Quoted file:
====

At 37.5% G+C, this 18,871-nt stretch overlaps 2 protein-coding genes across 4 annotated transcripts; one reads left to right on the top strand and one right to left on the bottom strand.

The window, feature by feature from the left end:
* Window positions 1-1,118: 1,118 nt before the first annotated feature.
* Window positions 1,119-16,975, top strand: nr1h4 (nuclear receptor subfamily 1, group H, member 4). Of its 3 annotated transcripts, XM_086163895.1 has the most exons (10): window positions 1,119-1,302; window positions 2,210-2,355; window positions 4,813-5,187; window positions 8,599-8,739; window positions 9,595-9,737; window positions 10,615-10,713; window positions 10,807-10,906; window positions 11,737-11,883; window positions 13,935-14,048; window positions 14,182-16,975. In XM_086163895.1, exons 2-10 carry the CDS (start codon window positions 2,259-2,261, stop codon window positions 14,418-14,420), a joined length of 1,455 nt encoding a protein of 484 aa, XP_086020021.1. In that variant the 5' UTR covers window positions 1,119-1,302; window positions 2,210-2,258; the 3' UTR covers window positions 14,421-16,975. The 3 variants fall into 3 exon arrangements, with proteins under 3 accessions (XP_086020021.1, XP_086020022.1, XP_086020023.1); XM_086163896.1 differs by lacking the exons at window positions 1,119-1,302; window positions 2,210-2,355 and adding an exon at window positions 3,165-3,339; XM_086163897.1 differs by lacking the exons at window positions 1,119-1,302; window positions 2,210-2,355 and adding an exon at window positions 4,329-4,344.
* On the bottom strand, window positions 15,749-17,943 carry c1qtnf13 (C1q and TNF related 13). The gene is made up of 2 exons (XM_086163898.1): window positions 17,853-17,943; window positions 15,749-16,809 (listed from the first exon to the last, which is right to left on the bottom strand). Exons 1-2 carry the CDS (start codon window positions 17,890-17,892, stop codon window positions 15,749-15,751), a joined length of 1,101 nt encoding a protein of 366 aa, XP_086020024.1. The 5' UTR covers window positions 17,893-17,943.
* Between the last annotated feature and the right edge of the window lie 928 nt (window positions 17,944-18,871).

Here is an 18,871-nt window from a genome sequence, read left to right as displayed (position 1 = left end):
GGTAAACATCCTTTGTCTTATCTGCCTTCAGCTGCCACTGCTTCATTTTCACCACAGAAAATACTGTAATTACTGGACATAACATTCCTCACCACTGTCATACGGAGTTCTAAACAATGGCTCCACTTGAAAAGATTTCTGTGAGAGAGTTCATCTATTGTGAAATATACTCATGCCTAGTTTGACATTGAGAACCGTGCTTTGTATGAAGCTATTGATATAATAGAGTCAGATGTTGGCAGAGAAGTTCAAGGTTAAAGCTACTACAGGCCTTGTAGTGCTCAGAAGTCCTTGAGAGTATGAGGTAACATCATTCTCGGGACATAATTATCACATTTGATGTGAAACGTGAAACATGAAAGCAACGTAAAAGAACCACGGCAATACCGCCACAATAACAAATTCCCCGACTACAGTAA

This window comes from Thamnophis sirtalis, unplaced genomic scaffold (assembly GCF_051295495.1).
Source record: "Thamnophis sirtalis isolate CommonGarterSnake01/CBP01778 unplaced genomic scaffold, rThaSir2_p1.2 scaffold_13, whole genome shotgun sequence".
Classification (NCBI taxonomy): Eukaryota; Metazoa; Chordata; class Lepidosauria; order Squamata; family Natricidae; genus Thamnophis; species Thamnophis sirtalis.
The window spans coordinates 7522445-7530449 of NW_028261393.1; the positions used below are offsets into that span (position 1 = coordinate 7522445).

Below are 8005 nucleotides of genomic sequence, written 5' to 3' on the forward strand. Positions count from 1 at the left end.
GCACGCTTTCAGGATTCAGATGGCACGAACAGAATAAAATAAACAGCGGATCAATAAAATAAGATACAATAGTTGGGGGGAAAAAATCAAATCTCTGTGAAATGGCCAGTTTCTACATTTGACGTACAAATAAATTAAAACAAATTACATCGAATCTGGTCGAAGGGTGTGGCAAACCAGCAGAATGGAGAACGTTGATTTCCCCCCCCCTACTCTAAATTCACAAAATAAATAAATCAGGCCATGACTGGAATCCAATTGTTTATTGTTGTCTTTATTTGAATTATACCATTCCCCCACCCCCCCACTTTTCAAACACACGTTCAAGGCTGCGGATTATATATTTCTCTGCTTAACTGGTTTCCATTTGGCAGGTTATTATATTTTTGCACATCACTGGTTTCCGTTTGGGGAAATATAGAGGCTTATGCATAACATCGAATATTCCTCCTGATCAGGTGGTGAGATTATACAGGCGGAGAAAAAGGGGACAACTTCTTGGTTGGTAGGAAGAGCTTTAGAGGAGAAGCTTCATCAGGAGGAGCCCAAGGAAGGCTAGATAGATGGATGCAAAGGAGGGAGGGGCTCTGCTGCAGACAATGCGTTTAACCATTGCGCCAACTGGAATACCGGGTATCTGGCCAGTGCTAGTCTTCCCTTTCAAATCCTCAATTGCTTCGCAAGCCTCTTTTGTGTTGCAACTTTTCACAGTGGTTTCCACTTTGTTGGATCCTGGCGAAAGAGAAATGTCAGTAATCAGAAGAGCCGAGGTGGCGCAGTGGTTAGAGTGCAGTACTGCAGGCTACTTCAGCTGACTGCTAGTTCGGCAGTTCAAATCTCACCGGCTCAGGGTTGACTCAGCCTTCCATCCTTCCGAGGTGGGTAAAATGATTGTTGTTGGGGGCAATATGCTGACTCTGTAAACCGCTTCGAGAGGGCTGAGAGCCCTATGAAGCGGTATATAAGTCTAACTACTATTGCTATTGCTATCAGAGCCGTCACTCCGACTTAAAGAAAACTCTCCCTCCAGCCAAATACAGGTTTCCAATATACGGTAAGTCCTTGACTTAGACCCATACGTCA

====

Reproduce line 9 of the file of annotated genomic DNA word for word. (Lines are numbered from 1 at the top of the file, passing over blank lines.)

This window comes from Thamnophis sirtalis, unplaced genomic scaffold (assembly GCF_051295495.1).